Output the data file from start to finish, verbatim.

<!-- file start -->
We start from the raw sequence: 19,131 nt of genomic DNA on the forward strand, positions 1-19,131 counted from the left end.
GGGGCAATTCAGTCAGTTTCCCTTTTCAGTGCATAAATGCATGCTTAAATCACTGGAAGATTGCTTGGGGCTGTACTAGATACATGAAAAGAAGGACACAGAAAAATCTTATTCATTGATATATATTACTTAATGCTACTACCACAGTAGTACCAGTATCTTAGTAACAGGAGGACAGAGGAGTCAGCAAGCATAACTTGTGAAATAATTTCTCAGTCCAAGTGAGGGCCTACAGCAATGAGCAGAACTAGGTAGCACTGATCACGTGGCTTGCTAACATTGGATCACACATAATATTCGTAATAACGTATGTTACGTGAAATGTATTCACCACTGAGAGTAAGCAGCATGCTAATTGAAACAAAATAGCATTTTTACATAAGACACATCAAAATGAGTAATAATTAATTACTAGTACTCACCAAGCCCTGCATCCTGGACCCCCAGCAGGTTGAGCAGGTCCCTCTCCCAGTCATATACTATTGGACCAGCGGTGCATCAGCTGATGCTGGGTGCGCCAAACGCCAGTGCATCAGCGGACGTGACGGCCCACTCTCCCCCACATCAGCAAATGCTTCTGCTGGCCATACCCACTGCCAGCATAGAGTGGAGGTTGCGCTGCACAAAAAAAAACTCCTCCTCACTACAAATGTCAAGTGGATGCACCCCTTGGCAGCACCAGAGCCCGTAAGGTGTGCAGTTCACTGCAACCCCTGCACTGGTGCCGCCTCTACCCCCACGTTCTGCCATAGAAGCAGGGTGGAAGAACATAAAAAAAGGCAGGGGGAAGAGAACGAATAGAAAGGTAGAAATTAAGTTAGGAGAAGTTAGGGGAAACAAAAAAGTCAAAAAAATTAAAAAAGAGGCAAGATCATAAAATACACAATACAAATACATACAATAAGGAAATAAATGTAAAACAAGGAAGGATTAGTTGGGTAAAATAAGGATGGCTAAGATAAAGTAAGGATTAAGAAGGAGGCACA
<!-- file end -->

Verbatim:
We start from the raw sequence: 19,131 nt of genomic DNA on the forward strand, positions 1-19,131 counted from the left end.
GGGGCAATTCAGTCAGTTTCCCTTTTCAGTGCATAAATGCATGCTTAAATCACTGGAAGATTGCTTGGGGCTGTACTAGATACATGAAAAGAAGGACACAGAAAAATCTTATTCATTGATATATATTACTTAATGCTACTACCACAGTAGTACCAGTATCTTAGTAACAGGAGGACAGAGGAGTCAGCAAGCATAACTTGTGAAATAATTTCTCAGTCCAAGTGAGGGCCTACAGCAATGAGCAGAACTAGGTAGCACTGATCACGTGGCTTGCTAACATTGGATCACACATAATATTCGTAATAACGTATGTTACGTGAAATGTATTCACCACTGAGAGTAAGCAGCATGCTAATTGAAACAAAATAGCATTTTTACATAAGACACATCAAAATGAGTAATAATTAATTACTAGTACTCACCAAGCCCTGCATCCTGGACCCCCAGCAGGTTGAGCAGGTCCCTCTCCCAGTCATATACTATTGGACCAGCGGTGCATCAGCTGATGCTGGGTGCGCCAAACGCCAGTGCATCAGCGGACGTGACGGCCCACTCTCCCCCACATCAGCAAATGCTTCTGCTGGCCATACCCACTGCCAGCATAGAGTGGAGGTTGCGCTGCACAAAAAAAAACTCCTCCTCACTACAAATGTCAAGTGGATGCACCCCTTGGCAGCACCAGAGCCCGTAAGGTGTGCAGTTCACTGCAACCCCTGCACTGGTGCCGCCTCTACCCCCACGTTCTGCCATAGAAGCAGGGTGGAAGAACATAAAAAAAGGCAGGGGGAAGAGAACGAATAGAAAGGTAGAAATTAAGTTAGGAGAAGTTAGGGGAAACAAAAAAGTCAAAAAAATTAAAAAAGAGGCAAGATCATAAAATACACAATACAAATACATACAATAAGGAAATAAATGTAAAACAAGGAAGGATTAGTTGGGTAAAATAAGGATGGCTAAGATAAAGTAAGGATTAAGAAGGAGGCACA